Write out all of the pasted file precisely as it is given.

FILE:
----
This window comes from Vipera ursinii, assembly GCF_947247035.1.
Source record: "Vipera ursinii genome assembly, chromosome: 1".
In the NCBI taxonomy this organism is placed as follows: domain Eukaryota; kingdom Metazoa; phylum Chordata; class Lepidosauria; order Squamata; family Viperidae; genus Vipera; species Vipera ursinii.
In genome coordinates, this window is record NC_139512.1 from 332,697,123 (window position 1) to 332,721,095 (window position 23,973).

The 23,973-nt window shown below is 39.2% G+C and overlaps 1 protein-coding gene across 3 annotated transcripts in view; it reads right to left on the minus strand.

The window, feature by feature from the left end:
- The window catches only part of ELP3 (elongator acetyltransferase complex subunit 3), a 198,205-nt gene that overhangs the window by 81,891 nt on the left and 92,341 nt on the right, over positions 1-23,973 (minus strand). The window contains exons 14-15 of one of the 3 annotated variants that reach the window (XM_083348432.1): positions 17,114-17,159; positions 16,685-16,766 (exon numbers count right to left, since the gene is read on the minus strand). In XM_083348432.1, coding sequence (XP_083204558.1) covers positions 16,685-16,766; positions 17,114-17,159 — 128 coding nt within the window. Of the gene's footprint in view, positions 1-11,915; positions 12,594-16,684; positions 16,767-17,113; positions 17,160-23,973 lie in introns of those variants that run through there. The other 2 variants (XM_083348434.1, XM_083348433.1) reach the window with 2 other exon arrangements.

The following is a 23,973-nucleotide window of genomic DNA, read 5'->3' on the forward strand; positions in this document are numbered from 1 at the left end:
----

This window comes from Vipera ursinii, assembly GCF_947247035.1.
Source record: "Vipera ursinii genome assembly, chromosome: 1".
In the NCBI taxonomy this organism is placed as follows: domain Eukaryota; kingdom Metazoa; phylum Chordata; class Lepidosauria; order Squamata; family Viperidae; genus Vipera; species Vipera ursinii.
In genome coordinates, this window is record NC_139512.1 from 332,697,123 (window position 1) to 332,721,095 (window position 23,973).

The 23,973-nt window shown below is 39.2% G+C and overlaps 1 protein-coding gene across 3 annotated transcripts in view; it reads right to left on the minus strand.

The window, feature by feature from the left end:
- The window catches only part of ELP3 (elongator acetyltransferase complex subunit 3), a 198,205-nt gene that overhangs the window by 81,891 nt on the left and 92,341 nt on the right, over positions 1-23,973 (minus strand). The window contains exons 14-15 of one of the 3 annotated variants that reach the window (XM_083348432.1): positions 17,114-17,159; positions 16,685-16,766 (exon numbers count right to left, since the gene is read on the minus strand). In XM_083348432.1, coding sequence (XP_083204558.1) covers positions 16,685-16,766; positions 17,114-17,159 — 128 coding nt within the window. Of the gene's footprint in view, positions 1-11,915; positions 12,594-16,684; positions 16,767-17,113; positions 17,160-23,973 lie in introns of those variants that run through there. The other 2 variants (XM_083348434.1, XM_083348433.1) reach the window with 2 other exon arrangements.

The following is a 23,973-nucleotide window of genomic DNA, read 5'->3' on the forward strand; positions in this document are numbered from 1 at the left end: